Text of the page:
Archive by Author

Guest Post: Tremontaine’s Karen A. R. Lord shares her Philosophy of the Sword

18 Oct

This blog post originally appeared at Serial Box, where you can find serialized fiction released in episodes week after week. Karen Lord is one of the writers on Tremontaine season 3.

Tremontaine is the critically acclaimed prequel to Ellen Kushner’s beloved Riverside novels, which developed a cult following beginning with Swordspoint in 1987. The “Fantasy of Manners” focuses on decadent world building and interpersonal intrigue, and has been noted for its progressive expression of gender and sexuality. Team-written by some of today’s most exciting authors, Tremontaine season 3 is brought to you by Ellen Kushner, Joel Derfner, Karen Lord, Delia Sherman, Racheline Maltese, Paul Witcover, Tessa Gratton, and Liz Duffy Adams. The first episode is available for free at Serial Box and can be found here.

Being a writer is like being a director with a crowd of characters demanding ‘So, what’s my motivation?’ Like real-life actors, they don’t always listen when you tell them your plans, which is why flexible plots and rewrites are a part of my process.

It’s a process that works when I’m writing a book by myself, but a joint writing project like Tremontaine is a different beast. The world belongs to Ellen Kushner, the characters belong to Ellen and the full team of Tremontaine writers, and being on the same page is not a mere metaphor, but an absolute necessity. The Tremontaine writers are passionate about the world and the characters, and it’s been an exciting experience to work with them. Continue reading


Book Review: At the Table of Wolves by Kay Kenyon

11 Oct

Spies and Espionage are a genre of novels that is irresistible to science fiction and fantasy writers who want to mix some peanut butter in their chocolate. Cloak and Dagger, hidden agendas, betrayals, allegiances, loyalty and the glamour and seduction of the spy’s life. James Bond and his competitors, clones and remakes are just a fraction of what can be tapped, especially once someone adds science fiction and fantasy to the mix.

At the Table of Wolves by Kay Kenyon is the newest in that tradition, combining 1930s British espionage with superpowers. In the world of Kenyon’s novel, superpowers, here called Talents, started appearing after the devastation of World War I. How and why precisely this Bloom occurred is not explained in detail. It’s taken as a fact, and the repercussions of that event are playing out, more than a decade later. Intelligence agencies, governments, and just plain ordinary people are dealing with the fact that some people can now show feats of precognition, or reading objects, or seeing crimes, or, perhaps, having the preternatural ability to get people, without their volition, to spill things they would never dreaming of confessing. And it is that last talent that brings us to the heroine of the novel. Continue reading

Behind the Scenes of the Clan Chronicles Take 3: The Science by Julie Czerneda (Guest Post)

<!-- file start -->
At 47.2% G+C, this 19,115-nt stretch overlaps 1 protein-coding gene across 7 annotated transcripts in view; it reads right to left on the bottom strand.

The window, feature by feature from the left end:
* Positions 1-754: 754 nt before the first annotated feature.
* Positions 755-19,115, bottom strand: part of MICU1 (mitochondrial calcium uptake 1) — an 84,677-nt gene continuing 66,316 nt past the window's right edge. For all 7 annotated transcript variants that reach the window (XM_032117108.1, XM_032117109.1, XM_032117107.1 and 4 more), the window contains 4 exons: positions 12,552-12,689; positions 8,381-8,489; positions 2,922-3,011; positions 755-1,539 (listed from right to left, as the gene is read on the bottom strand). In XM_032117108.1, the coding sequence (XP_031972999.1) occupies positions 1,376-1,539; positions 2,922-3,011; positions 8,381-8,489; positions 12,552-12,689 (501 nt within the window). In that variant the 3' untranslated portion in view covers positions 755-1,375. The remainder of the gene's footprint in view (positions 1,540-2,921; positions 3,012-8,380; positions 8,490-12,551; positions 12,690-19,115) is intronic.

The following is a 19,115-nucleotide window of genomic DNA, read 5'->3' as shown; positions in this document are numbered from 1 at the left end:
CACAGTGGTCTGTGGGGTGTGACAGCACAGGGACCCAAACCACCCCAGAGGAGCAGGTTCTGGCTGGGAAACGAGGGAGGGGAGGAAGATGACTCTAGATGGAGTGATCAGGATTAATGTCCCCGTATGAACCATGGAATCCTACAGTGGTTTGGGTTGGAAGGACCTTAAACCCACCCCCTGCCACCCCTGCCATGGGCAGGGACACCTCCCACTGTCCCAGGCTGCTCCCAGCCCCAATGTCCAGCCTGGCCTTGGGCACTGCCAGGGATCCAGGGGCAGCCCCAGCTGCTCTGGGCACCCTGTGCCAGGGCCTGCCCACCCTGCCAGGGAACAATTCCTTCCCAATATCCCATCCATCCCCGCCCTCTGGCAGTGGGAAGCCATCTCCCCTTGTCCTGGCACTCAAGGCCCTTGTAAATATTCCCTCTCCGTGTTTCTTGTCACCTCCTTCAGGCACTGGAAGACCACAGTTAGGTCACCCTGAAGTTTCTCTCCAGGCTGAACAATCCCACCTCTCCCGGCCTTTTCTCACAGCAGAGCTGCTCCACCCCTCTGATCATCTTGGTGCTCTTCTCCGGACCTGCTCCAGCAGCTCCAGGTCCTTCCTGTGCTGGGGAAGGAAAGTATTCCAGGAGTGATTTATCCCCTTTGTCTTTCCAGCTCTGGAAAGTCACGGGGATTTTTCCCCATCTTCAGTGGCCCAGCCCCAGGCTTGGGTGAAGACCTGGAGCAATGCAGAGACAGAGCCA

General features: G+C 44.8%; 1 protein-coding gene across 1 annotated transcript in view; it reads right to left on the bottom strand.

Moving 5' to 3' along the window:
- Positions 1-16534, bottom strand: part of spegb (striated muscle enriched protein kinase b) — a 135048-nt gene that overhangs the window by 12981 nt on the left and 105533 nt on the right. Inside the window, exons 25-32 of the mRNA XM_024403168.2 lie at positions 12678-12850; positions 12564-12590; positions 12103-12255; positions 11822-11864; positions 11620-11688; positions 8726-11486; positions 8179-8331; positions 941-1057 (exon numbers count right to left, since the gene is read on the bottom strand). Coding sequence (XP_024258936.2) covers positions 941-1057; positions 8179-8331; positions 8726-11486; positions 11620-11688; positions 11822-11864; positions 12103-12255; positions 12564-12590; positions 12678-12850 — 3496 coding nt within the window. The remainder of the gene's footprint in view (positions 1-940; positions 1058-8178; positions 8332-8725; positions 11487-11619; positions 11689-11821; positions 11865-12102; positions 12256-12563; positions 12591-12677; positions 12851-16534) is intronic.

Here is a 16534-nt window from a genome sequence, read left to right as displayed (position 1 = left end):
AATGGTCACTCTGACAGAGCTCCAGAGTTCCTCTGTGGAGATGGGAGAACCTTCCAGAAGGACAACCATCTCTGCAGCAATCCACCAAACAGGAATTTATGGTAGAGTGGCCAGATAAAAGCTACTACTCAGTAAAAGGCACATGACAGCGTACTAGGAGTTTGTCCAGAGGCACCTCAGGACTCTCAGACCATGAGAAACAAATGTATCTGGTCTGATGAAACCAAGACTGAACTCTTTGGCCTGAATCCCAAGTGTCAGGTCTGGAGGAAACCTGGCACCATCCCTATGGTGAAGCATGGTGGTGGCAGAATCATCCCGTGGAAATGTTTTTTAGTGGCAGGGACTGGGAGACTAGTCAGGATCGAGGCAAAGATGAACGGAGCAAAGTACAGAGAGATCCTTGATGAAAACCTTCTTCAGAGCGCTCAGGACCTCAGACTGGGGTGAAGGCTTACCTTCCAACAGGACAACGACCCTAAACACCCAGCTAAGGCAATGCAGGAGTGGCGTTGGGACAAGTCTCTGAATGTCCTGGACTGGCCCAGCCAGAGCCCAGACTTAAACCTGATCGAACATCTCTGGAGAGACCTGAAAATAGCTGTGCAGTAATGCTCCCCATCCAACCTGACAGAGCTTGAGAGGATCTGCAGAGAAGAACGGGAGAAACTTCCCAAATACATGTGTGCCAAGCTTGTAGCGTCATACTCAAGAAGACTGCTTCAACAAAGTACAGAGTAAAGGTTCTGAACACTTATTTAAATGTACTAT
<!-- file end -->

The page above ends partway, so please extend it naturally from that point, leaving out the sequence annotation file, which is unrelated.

5 Oct


On a previous stop on my tour, I began answering readers’ questions about the series’ content. On another, about my writerly process. Last, and far from least, comes the group about the science beneath my work. For those unfamiliar, my background and passion is biology, plus space science, occasional physics, geology, chemistry…it’s all so FUN, there isn’t time in a life. A very good thing, therefore, that I write SF. Continue reading

Book Review: The Tiger’s Daughter by K Arsenault Rivera

4 Oct

The relationship, told in letters and looking backward from the present, of two extraordinary women and their evolving relationship is the heart of The Tiger’s Daughter, the debut novel by K Arsenault Rivera. Far from the Great Wall of Europe, The Tiger’s Daughter uses models of medieval China and the steppe cultures beyond it as its social model, political models, and its fantastic and mythological elements as well.

Shefali is a member of the Qorin, a warrior people of the steppe who have been powerful enough at times to severely threaten the more settled Hokkarans and their Empire. Inside that Empire, Shizuka is the niece of the Emperor, and so the putative Heir to that Empire. Brought together at a young age, their fateful meeting sets them both on courses that will part, intersect, and ultimately change both the steppe and the Empire in ways neither of them can predict, or even intend. Continue reading

Book Review: Horizon by Fran Wilde

27 Sep

The Compton Crook award-winning, Nebula-nominated Updraft by Fran Wilde landed her acclaim, accolades and a very fine YA novel to start the novel portion of her writing career. Focusing on a New Weird world above the cloud of flyers, skymouths and towers of bone, Updraft was one of the most memorable books I read in 2015. Cloudbound, which came out in 2016, took the world of the Bone Towers and its characters in new and intriguing directions. Somewhere in there, the series got a reboot of covers, too.

Now, with Horizon, Fran Wilde completes the trilogy. After the revelations of Cloudbound, and the instability that the Bone Tower society has undergone after the events of Updraft, Horizon brings us to the ground, literally and figuratively, in this concluding volume. Continue reading

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